Fayde’s first week of puppy class

We had our first week of puppy class last weekend, and every class I take I’m struck by how different every dog is. Echo’s first class at K-9 she was very nervous and overstimulated, she whined, cried or barked most of the whole class and paid no attention to me at all. It took us a few weeks to get to the point where we could work, and once we did she did great. Fayde is more of a thinker, I could tell it was a bit overwhelming but her reaction is to watch quietly until she’s more comfortable. With the right encouragement (cheese and tenderloin) I had her working and she sat, listened when I called her name, and practiced loose leash walking. I’m glad we are taking the class and hope the heat isn’t too terrible over the next six weeks.2-IMG_0406

Competition obedience week 2

This weeks (dis)obedience class went well, despite my hacking, coughing and generally feeling terrible. We had better attention and less shutting down this week. She still carries on like crazy in the beginning of class when crated, but she isn’t the only one.

Todays high points:
1) In the ring next to us was a person practicing recalls with a young spaniel pup. The owner was extremely animated and running dragging a fur tug. Echo was extremely interested but still managed to sit when asked. She didn’t even try to dislocate my arm in the process.
2) She didnt give up on me even though I was asking her for behaviors she does not know and I could see her getting frustrated. She still tried.

I also came to the realization why luring in to position for starting heel as well as for heeling is failing so miserably for us. Since she was 7.5 weeks old I have drilled into her that she can take food that is offered, but food in a closed hand she needs to back off and sit. In class we are supposed to hold the threat between thumb and finger and let them gnaw at it but not have it as we lead them around. When she tries to get the treat and I don’t let her have it she backs off and sits. Honestly I’d rather keeps this behavior, its better for curbing food stealing from toddlers so I will talk to the instructor about trying something different.

I also realized I don’t have the temperament for formal obedience, as long as she does what I ask her I don’t care if her feet or her butt are crooked.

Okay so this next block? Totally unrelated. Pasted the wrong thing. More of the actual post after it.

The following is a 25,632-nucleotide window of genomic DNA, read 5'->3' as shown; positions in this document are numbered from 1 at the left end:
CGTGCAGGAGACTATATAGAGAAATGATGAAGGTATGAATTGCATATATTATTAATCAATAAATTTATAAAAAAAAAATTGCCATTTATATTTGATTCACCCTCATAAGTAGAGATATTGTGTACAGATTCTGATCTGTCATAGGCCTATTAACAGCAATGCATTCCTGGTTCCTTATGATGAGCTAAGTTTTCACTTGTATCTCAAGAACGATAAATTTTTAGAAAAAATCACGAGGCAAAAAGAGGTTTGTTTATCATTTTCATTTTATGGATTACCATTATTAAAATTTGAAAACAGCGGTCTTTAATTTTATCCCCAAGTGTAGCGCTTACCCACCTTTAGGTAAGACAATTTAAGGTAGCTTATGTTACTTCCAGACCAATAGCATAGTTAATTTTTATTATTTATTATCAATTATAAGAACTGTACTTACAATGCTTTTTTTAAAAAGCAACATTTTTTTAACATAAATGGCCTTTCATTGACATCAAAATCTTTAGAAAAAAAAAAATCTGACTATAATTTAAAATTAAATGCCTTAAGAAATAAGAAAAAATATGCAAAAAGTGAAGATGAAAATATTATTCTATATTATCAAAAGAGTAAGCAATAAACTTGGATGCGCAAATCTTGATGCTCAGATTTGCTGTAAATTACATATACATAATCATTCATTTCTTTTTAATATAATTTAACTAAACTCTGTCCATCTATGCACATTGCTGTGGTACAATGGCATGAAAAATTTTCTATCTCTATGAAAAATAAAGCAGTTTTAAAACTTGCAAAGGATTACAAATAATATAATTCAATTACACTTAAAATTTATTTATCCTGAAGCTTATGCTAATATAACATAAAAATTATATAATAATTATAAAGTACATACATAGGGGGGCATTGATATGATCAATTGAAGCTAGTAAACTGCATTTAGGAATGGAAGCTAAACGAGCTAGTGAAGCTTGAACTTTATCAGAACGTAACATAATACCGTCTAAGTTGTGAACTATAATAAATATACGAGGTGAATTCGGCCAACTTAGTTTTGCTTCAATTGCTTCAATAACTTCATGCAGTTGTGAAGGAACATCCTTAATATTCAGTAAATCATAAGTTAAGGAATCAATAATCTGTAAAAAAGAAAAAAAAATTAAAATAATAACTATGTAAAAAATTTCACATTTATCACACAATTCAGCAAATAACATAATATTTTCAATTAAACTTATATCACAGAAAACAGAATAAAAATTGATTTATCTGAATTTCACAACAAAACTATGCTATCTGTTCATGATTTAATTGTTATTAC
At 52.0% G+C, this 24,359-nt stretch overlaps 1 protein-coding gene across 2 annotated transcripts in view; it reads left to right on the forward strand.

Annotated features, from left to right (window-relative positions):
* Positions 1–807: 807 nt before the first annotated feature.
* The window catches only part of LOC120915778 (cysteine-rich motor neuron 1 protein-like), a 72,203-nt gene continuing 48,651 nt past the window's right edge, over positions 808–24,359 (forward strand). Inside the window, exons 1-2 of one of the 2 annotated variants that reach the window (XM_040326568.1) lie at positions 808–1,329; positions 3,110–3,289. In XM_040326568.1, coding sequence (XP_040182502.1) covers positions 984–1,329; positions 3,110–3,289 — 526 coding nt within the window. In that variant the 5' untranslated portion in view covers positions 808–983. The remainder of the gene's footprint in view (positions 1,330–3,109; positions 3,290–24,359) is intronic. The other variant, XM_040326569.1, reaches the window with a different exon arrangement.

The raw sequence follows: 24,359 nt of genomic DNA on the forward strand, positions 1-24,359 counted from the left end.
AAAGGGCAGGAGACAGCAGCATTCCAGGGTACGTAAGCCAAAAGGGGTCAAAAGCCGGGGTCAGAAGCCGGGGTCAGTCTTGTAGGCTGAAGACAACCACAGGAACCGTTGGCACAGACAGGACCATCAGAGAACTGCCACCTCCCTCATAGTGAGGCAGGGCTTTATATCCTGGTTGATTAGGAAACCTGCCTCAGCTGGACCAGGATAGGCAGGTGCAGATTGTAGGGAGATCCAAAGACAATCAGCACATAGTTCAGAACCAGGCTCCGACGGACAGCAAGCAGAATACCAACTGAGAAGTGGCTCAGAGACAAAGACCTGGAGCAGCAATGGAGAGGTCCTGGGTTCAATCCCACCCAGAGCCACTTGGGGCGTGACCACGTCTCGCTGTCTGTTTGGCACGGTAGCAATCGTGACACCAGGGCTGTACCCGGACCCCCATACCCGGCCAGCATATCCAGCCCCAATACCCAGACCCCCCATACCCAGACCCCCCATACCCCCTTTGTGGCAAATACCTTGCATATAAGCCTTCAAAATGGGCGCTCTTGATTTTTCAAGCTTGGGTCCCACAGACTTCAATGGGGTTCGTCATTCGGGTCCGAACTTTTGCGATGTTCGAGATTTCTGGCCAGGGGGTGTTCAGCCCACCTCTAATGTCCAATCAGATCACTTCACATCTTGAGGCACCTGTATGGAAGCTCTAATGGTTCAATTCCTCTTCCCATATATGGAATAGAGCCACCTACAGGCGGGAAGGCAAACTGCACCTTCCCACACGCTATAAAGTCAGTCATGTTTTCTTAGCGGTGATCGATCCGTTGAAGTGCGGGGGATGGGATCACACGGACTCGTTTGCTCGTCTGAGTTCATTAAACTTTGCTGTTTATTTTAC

First week of competition obedience workshop

Today was our first beginner novice work group class. Kind of an odd class for us to be in, seeing as how we have zero formal obedience training or aspirations but I wanted to take a class ASAP. With the turmoil of Lemmy leaving I wanted Echo and I to have something to work on together, so for us this is more of a try new things and learn to pay attention with distractions class. The things I am proud of from the first week:
1) ten minutes in she overloaded and shut down. I was able to take her off by herself and work with a tug toy to get her right back on track.
2) she regained focus so well I was able to drop her leash, ask for a sit, take 3-4 steps away from her, drop her tug on the ground and release her. She did this multiple times with 2 other dogs working within 10-15 feet.

Looking forward to next weeks class.

Dogs and Kids: Aw, are you kissing the puppy?

Gabe kissing Dessa’s back


This morning was one of those sweet, endearing moments that you have with children and dogs. My 21 month old son was playing and my two whippets were hanging out near him. Completely unprompted he walked over to the youngest whippet Dessa, grabbed her muzzle and gently kissed her on the nose. My husband and I melted, it was the sweetest most adorable thing. We said “Aw, did you kiss the puppy?” and he grinned with delight, clapped his hands and walked towards the other dog. My older whippet Lemmy is good, but not comfortable around my son at all. As I held Lemmy’s muzzle lightly so my son could ever so gently kiss his nose the alarm bells started ringing in my head. “What the heck am I doing? What if he tries to kiss a dog he doesn’t know? What if it’s the neighbor’s dog, or a friend’s dog – or a strange dog?” Without making a fuss I gently directed his next kiss to Lemmy’s back, midway down his body. I quickly relayed to my husband – “Don’t let him kiss Dessa’s face. Make sure you show him where to kiss her on the back.” He ran back and forth between the dogs with a huge smile “kissing” both dogs on the back.

Why did a ruin a lovely Kodak moment? I could have grabbed my camera and got absolutely adorable pictures of him kissing them on the nose. Thankfully I realized right away that it was a bad move – just like dogs, kids will repeat any behavior that elicits a positive reaction from you. Us cooing over him “kissing the puppies” would definitely make him repeat the behavior. In the same vein if I would have freaked out and said “WE DON’T KISS PUPPIES EVER!!” I could guarantee that he’d spend the next few days trying to kiss those dogs faces every chance he got. I hope that by redirecting him to a slightly safer behavior that if we don’t call attention to it he’ll forget about it. I figured kissing their back in the middle of their body vs. directly approaching and grabbing their faces was a safer alternative. The last thing in the world I want him to do is approach a dog directly from the front, grab it’s muzzle and put his face in contact with their nose.

I might have to be careful about kissing the puppies too, which I do all the time. Monkey see monkey do!